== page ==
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Review: 2013 The Federalist Zinfandel Lodi

federalistAh, at last — a Zinfandel with balance! This lively blend starts with red berries and some cherry notes, then pushes into some notes of tea leaf, cinnamon, and touches of blueberry. Nice balance, with pleasant acidity and some oakiness on the back end. Very easy drinking on its own, and it pairs beautifully with food — something few Zinfandels can lay claim to. A great bargain, to boot.

A- / $14 / terlatowines.com

Tasting the Wines of Gerard Bertrand, 2015 Releases

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Gerard Bertrand is a producer in the Roussillon region of France… just next door to the Languedoc, nestled between the Pyrennes mountains (and Spain) and the Mediterranean Sea. But Gerard Bertrand is also a man, an imposing Frenchman who was eye to eye with me at a solid 6’4″ and with the uncanny resemblance of Vincent Cassel. But rather than screaming at ballerinas to “Attack it!” Bertrand makes a number of highly regarded wines (dozens of them) in his mountain commune. He’s also written a book about it: Wine, Moon and Stars, where he talks about biodynamics and a life in winemaking in the south of France. We recently had lunch in San Francisco to talk about the book and taste his wines, both new and (very) old. Thoughts on Betrand’s latest wines follow.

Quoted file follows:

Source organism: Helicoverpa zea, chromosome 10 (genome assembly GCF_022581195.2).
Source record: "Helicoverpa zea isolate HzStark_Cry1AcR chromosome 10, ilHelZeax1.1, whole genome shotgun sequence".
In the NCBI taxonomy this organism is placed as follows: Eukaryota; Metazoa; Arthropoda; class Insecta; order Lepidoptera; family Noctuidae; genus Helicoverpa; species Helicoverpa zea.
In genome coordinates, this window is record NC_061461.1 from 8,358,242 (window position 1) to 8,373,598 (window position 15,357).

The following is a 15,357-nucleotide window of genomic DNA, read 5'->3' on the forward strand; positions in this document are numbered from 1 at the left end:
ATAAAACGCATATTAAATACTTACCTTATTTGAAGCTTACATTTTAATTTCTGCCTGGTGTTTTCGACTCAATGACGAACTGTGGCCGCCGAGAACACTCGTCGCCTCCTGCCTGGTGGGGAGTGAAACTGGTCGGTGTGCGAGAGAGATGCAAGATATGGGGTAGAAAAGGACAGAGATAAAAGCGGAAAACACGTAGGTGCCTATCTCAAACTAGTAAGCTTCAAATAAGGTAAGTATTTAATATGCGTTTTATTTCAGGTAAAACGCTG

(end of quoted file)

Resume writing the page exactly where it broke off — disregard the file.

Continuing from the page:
NV Gerard Bertrand Code Rouge Cremant de Limoux AOP – A stellar sparkler that is not rouge at all but rather blanc, very fresh, lively, and bright, with notes of apples, some pears, and toffee. A- / $27